Beware The Outdated Shareholders Agreement

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Published statistics suggest that the damage and personal injury caused by home fires is significantly greater than it should be-not because smoke detectors are absent, but because their batteries are dead or they're just not functional.

There's a similar hazard shared by insurance agencies. Just as most homeowners have smoke detectors for protection, most jointly owned insurance agencies have (or should have) shareholders agreements. However, many of these agreements have 'dead batteries'-that is, they're outdated or contain provisions that, far from helping the shareholders in an emergency, may actually hurt them.

A shareholders agreement is a contract that defines the conditions under which stock in an agency may be bought and sold. As such, it serves as the protection that all shareholders need when it's time to buy one of them out. Whether shareholders' stock is being repurchased under adverse conditions (for example, death, disability, or shareholder conflict) or even under more favorable circumstances (normal retirement), it's in everybody's interest for the transaction to occur fairly. A well conceived shareholders agreement can certainly help.

On the other hand, a poorly conceived or outdated shareholders agreement can actually create problems. In our consulting work, we encounter a large number of shareholders agreements each year, many of which suffer from one or more of the following problems:

    1. The agency's value is based on an outdated or inappropriate valuation formula.
    2. The balance sheet is improperly addressed in the valuation formula, or simply ignored.
    3. Certain assets or liabilities are not properly figured into the valuation formula.
    4. The valuation formula used does not consider the absence or presence of restrictive covenants.
    5. The effects of agency acquisitions are not properly addressed in the valuation formula.
    6. The shareholders agreement does not exclude the proceeds of Life insurance, which are produced to redeem the value of the interest held by the insured shareholder.

The most common problem we see is probably a shareholders agreement that establishes an inappropriately high value for an agency. The reason: Most rely on formulas (for instance, 1.5 times annual revenues), which, even if correct when the contract is drafted, often become outdated shortly afterwards. If your shareholders agreement values your agency at 1.5 times annual revenues today, you may have a problem on your hands.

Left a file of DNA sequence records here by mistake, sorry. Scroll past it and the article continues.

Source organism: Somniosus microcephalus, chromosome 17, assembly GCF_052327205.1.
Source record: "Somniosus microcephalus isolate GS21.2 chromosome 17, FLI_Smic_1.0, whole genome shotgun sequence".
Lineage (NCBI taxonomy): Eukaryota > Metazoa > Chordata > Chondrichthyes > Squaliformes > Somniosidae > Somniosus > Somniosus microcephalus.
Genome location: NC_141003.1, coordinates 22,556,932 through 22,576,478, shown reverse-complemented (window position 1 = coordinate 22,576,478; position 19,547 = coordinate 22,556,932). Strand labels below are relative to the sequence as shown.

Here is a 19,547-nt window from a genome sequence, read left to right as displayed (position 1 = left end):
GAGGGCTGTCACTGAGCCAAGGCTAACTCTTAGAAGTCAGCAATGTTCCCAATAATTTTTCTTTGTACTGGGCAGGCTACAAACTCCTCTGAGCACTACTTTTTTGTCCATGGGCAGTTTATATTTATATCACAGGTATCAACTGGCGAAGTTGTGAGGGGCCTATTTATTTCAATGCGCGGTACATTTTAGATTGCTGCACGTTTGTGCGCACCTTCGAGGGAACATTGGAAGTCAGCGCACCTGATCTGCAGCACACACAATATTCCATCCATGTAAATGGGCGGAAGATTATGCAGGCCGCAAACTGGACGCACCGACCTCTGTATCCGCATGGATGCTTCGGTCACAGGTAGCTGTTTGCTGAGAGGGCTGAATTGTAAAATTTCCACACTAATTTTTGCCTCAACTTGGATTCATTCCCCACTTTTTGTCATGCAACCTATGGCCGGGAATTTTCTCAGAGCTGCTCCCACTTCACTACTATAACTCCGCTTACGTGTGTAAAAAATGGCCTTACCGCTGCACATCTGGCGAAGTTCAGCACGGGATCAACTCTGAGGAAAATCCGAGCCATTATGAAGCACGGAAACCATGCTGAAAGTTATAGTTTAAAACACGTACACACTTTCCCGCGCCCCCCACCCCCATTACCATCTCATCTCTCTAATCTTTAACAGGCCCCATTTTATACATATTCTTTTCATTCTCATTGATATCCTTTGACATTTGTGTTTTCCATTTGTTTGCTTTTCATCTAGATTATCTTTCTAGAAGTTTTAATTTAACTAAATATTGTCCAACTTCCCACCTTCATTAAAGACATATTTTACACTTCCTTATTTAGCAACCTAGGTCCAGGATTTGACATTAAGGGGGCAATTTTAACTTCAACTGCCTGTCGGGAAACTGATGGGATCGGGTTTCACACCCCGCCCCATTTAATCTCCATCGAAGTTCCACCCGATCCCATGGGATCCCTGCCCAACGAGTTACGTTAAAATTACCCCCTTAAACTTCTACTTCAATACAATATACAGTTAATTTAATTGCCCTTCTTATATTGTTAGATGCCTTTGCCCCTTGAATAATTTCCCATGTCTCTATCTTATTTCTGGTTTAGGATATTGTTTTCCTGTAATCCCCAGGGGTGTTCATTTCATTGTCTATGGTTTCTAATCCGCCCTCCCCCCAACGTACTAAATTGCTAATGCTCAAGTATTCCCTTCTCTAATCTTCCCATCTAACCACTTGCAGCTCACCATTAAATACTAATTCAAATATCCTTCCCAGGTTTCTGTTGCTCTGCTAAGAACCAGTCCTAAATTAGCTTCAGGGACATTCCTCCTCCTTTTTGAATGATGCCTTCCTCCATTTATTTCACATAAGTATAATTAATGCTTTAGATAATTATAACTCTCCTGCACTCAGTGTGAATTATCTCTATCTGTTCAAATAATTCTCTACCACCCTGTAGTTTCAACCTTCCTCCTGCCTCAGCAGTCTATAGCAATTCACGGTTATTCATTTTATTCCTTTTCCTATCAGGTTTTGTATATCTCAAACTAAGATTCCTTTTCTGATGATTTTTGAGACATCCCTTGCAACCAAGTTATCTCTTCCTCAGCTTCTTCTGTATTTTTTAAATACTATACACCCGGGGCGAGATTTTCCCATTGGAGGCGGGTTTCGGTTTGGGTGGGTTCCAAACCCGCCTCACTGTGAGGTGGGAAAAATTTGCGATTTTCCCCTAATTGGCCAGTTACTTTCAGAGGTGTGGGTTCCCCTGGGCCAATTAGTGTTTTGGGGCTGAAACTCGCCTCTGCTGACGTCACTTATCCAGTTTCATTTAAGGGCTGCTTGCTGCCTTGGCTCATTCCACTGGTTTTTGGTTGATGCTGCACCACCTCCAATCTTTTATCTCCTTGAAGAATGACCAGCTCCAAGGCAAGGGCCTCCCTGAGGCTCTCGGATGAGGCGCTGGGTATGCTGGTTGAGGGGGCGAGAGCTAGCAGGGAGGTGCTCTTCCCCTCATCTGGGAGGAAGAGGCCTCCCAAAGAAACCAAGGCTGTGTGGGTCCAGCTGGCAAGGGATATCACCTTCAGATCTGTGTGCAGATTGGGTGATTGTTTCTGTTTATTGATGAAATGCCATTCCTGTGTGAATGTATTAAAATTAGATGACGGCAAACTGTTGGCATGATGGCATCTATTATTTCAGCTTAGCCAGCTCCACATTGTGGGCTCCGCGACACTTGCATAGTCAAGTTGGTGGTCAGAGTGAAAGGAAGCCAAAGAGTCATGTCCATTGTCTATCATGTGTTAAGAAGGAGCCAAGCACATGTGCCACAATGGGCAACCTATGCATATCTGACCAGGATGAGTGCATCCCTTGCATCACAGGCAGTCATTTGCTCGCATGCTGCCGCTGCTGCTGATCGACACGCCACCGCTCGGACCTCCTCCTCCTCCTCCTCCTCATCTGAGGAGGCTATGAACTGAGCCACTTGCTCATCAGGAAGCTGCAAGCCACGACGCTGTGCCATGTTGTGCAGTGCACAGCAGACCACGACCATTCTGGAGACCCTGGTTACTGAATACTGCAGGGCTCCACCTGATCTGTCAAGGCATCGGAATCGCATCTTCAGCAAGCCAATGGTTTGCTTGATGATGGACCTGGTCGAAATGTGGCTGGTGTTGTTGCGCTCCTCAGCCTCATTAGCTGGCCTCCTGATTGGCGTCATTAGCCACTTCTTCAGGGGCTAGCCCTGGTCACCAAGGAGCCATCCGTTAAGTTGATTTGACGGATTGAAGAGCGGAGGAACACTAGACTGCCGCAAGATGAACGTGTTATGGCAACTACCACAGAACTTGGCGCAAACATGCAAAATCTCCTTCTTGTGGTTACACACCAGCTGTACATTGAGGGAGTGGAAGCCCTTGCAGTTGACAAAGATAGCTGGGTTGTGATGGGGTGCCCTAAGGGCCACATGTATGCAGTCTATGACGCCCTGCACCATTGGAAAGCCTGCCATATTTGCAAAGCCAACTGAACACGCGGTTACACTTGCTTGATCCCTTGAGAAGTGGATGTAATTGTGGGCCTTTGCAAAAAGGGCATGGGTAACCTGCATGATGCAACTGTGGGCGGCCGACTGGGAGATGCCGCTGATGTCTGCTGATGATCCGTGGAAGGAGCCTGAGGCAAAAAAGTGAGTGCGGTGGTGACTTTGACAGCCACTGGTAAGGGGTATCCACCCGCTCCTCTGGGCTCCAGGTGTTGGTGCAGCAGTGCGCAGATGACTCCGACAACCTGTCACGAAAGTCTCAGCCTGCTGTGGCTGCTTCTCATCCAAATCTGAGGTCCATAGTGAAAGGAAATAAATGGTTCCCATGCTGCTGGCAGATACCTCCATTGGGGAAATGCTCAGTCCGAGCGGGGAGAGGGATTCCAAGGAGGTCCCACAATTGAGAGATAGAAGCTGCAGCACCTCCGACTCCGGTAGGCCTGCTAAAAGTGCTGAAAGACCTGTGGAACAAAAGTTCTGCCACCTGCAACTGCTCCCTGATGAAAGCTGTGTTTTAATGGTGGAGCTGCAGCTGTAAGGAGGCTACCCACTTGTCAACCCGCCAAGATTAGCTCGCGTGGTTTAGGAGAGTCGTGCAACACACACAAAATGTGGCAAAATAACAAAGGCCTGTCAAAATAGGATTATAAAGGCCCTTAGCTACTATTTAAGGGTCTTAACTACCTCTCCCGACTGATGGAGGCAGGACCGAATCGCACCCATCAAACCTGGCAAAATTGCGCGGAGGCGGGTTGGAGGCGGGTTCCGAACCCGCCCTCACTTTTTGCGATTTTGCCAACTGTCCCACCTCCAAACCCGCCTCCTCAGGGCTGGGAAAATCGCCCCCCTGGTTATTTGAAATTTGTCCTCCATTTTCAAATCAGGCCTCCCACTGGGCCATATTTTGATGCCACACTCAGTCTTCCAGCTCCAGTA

Consider the following: In 1988 you and your 50% partner decided that for buy-sell purposes, your $1.0 million revenue agency would be valued at 1.5 times revenues plus any tangible net worth. Now, nearly 10 years later, you hear that the average agency is worth between 1.0 and 1.2 times annual revenues, and you're getting nervous. After all, your partner is four years older than you and is clearly preparing for retirement. And for some reason, he doesn't seem all that concerned that your formula may be off slightly. If your agency is actually worth 1.2 times revenue, and assuming your revenues have grown to $2 million, you are facing the prospect of overpaying him by a hefty $300,000, or 25%!

But it's even worse than that. When you provided Johnny, the up-and-coming producer, with an equity interest in his book six years ago, you didn't fully consider the impact of doing so on your agency's value. Johnny's done quite well; his book of business now generates $300,000 in commissions, of which he owns 50%. Unfortunately, because your shareholders agreement does not exclude his business, his book causes a significant additional overstatement of the agency's value.

The fact is that no formula, no matter how well conceived, can take into account all the factors that will affect your agency's value in the future. To get an accurate value, someone who really understands the agency business must appraise the business.

When pressed, many agency owners aren't sure exactly what their shareholders agreement says about valuation. In many cases, the contract was drafted years ago and has simply been forgotten. We recommend that you pull it out, dust it off, and, if appropriate, amend it immediately.

Many smoke detectors are now equipped to beep when their batteries get low, to ensure that homeowners don't suffer from a false sense of security. Unfortunately, shareholders agreements don't come equipped with any type of alarm. They just sit silently in the file cabinet, waiting to punish those who forget about them.

Angela Bemiss is a senior vice president and principal of Reagan & Associates. Before joining Reagan & Associates, she served as chief financial officer for two of the most successful regional brokerage firms in the country. Kevin M. Stipe, CPCU, is senior vice president and principal of Reagan & Associates. Reagan & Associates is an independent Atlanta-based management consulting firm working with insurance agents, brokers, and companies. In conjunction with the Independent Insurance Agents of America, it developed and annually produces the 'Best Practices Study.' This article is reproduced with permission from The National Underwriter, P/C Edition.
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